IT may have been gifted to him on the final turn, but Dan Wheldon crossed the line first to win the world famous Indianapolis 500 on Sunday – for the second time.
The Emberton racer started the IndyCar Series without a regular drive, and could not believe his luck as rookie JR Hildebrand – ironically the driver who replaced Wheldon at Panther Racing for 2011 – lost control of his car while lapping slow traffic on the final turn of the race.
The 32-year-old teamed up with former team-mate turned new team boss Bryan Herta this year in a bid to secure a regular place on the grid for 2012, but the pair agreed to race in the Indy 500 this season after getting the chassis and sponsorship in place in time.
Starting the race from sixth on the grid, Wheldon – who won the race on his way to the 2005 Indy Series championship – kept in touch with the leaders throughout the 200 lap race. His last pit-stop meant he was able to race to the end of the 500 mile blue ribboned event, and was ideally positioned as race leader Bertrand Baguette pitted with five laps remaining, promoting Hildebrand to top spot.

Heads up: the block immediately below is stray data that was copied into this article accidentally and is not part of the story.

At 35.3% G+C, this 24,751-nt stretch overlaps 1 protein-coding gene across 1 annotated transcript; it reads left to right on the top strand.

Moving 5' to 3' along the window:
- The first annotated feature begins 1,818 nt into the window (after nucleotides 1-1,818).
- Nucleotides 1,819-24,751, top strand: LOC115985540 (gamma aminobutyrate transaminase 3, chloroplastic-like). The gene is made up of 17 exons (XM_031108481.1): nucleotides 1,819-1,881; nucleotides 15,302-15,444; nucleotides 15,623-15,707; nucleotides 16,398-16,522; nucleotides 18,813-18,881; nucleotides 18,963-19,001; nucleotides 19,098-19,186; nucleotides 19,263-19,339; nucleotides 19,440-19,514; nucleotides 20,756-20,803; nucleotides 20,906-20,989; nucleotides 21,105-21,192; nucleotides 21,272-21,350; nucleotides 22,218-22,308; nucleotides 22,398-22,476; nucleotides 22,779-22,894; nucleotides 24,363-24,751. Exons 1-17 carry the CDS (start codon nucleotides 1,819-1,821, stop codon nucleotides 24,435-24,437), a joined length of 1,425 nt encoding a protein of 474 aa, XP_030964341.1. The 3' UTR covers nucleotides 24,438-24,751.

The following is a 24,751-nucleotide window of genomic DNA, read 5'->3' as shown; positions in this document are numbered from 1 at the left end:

Entering the last lap, it looked as though Wheldon was going to finish second for the third time in as many years. But within sight of the flag, 23-year-old Hildebrand understeered into the wall at the final turn, allowing Wheldon to pass him on the final straight to take the chequered flag, before Hildebrand’s three-wheeled car crossed the line two seconds later.
“I just wanted to do everything in my power to deliver a win for – not just myself – but for such a great group of people,” Wheldon said. “With a Cinderella story we have taken on the might of Roger Penske’s organisation and Chip Ganassi.”
It’s been an incredible rise to success for Wheldon who took up karting at the age of four, before moving to the United States in 1999 to pursue a career in motor racing. And Sunday’s success is the highlight of that career.